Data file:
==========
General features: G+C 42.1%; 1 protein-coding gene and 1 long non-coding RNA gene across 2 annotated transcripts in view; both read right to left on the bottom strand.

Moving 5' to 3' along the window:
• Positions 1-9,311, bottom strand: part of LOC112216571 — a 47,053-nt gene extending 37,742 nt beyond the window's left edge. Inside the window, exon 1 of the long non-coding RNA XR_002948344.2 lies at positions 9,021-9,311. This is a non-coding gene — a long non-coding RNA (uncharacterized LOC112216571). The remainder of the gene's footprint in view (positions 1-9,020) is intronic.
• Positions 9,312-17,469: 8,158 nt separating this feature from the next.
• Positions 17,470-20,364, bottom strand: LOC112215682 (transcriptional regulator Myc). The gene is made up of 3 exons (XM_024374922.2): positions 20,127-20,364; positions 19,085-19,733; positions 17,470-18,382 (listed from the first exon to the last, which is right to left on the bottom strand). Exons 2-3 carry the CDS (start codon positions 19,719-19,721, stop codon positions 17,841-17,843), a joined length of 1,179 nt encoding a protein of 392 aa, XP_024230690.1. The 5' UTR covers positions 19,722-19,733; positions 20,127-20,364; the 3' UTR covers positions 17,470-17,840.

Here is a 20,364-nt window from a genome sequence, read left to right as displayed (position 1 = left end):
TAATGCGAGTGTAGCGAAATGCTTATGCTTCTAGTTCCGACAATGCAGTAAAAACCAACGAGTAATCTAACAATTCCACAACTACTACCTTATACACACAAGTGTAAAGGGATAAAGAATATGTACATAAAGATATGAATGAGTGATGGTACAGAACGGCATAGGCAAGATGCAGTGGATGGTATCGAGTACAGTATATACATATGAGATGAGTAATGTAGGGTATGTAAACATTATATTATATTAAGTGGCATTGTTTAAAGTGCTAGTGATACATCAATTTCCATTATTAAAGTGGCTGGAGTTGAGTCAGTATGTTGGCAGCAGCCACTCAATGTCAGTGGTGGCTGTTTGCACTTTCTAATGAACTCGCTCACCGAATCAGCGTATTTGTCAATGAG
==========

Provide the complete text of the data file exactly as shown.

General features: G+C 42.1%; 1 protein-coding gene and 1 long non-coding RNA gene across 2 annotated transcripts in view; both read right to left on the bottom strand.

Moving 5' to 3' along the window:
• Positions 1-9,311, bottom strand: part of LOC112216571 — a 47,053-nt gene extending 37,742 nt beyond the window's left edge. Inside the window, exon 1 of the long non-coding RNA XR_002948344.2 lies at positions 9,021-9,311. This is a non-coding gene — a long non-coding RNA (uncharacterized LOC112216571). The remainder of the gene's footprint in view (positions 1-9,020) is intronic.
• Positions 9,312-17,469: 8,158 nt separating this feature from the next.
• Positions 17,470-20,364, bottom strand: LOC112215682 (transcriptional regulator Myc). The gene is made up of 3 exons (XM_024374922.2): positions 20,127-20,364; positions 19,085-19,733; positions 17,470-18,382 (listed from the first exon to the last, which is right to left on the bottom strand). Exons 2-3 carry the CDS (start codon positions 19,719-19,721, stop codon positions 17,841-17,843), a joined length of 1,179 nt encoding a protein of 392 aa, XP_024230690.1. The 5' UTR covers positions 19,722-19,733; positions 20,127-20,364; the 3' UTR covers positions 17,470-17,840.

Here is a 20,364-nt window from a genome sequence, read left to right as displayed (position 1 = left end):
TAATGCGAGTGTAGCGAAATGCTTATGCTTCTAGTTCCGACAATGCAGTAAAAACCAACGAGTAATCTAACAATTCCACAACTACTACCTTATACACACAAGTGTAAAGGGATAAAGAATATGTACATAAAGATATGAATGAGTGATGGTACAGAACGGCATAGGCAAGATGCAGTGGATGGTATCGAGTACAGTATATACATATGAGATGAGTAATGTAGGGTATGTAAACATTATATTATATTAAGTGGCATTGTTTAAAGTGCTAGTGATACATCAATTTCCATTATTAAAGTGGCTGGAGTTGAGTCAGTATGTTGGCAGCAGCCACTCAATGTCAGTGGTGGCTGTTTGCACTTTCTAATGAACTCGCTCACCGAATCAGCGTATTTGTCAATGAG